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"It would a huge benefit to society if we can get with social networking to where we are with email today: it is fundamentally decentralized with nobody controlling who can email whom about what, anyone can use email essentially for free, there are opensource and commercial implementations available and third parties are offering value added services."

Source: gigaom.com
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Check out our brand new behind-the-scenes video from PaleyNext Chicago featuring Upworthy, Newsy, nowSpots, and Medill School faculty member and PaleyNext coach Rich Gordon. 

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"Percolate’s big selling point is that it helps brands become better participants in social media by helping them figure out what to say."

Source: percolatehq
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nycedc:

Bevnote Gerges, 17, (left) and Carolina Cordovas, 18, are two of the students that designed apps. Photo by Jeanne Noonan, New York Daily News

Queens Teens Showcase Their Tech Skills with Mobile Apps

A group of students from Grover Cleveland High School in Ridgewood, Queens have taken their tech-savvy to a new level and developed smartphone applications that they showcased at the National Academy Foundation’s Next Conference in Washington, D.C. The apps, which include games, math tools, a recipe guide, and even a program to locate handicap-accessible subway stations, were developed by the teens as part of a curriculum aimed at teaching practical technology skillsRead more in the NY Daily News.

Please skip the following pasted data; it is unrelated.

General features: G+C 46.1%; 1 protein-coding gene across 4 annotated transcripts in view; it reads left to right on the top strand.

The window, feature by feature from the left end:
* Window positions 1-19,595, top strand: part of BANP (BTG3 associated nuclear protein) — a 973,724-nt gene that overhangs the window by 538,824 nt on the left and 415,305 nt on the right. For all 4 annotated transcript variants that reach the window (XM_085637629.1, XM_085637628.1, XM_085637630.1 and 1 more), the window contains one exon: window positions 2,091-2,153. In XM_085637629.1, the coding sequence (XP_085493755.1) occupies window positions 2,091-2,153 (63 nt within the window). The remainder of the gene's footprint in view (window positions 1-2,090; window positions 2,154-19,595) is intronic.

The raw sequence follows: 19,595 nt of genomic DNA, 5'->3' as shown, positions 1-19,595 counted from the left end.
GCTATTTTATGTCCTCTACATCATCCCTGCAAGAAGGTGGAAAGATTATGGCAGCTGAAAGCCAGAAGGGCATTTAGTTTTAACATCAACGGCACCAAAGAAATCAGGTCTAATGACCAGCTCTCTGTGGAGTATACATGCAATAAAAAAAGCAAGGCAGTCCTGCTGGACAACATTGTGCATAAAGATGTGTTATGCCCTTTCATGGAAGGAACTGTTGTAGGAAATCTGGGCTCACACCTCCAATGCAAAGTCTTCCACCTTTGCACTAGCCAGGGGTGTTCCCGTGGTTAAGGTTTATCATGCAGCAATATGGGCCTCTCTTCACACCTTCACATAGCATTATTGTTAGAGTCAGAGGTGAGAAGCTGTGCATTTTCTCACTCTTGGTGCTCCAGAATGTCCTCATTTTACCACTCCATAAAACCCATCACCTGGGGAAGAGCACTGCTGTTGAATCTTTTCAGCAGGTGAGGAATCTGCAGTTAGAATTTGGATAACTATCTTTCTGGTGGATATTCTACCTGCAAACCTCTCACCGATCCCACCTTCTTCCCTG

Are you a high school student who’s interested in developing your own mobile apps? There are two days left to register for NYC Generation Tech, which will teach you the skills you need to be NYC’s next tech entrepreneur. For more information or to apply, visit the NYC Generation Tech website.

Source: nycedc
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Marking one of the first moves under new digitally focused president and publisher Larry Kramer, USA Today will now begin publishing a daily guide to help its readers navigate the tangled web of internet video. “TV on the Web” will appear as a daily online and print listing of what  editors and reporters at the Gannett-owned national newspaper feel are the best web videos and podcasts. The selection will be highlighted by USA Today Pop Candy blogger Whitney Matheson, who will render a weekly viewing recommendation.

Read more.

Source: paidcontent.org
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futurejournalismproject:

Jonathan Gray, editor of the Data Journalism Handbook, in a Q&A with O’Reilly:

Broadly speaking, “data journalism” is a fairly recent term that is used to describe a set of practices that use data to improve the news. These range from using databases and analytical tools to write better stories and do better investigations, to publishing relevant datasets alongside stories, and using datasets to deliver interactive data visualizations or news apps.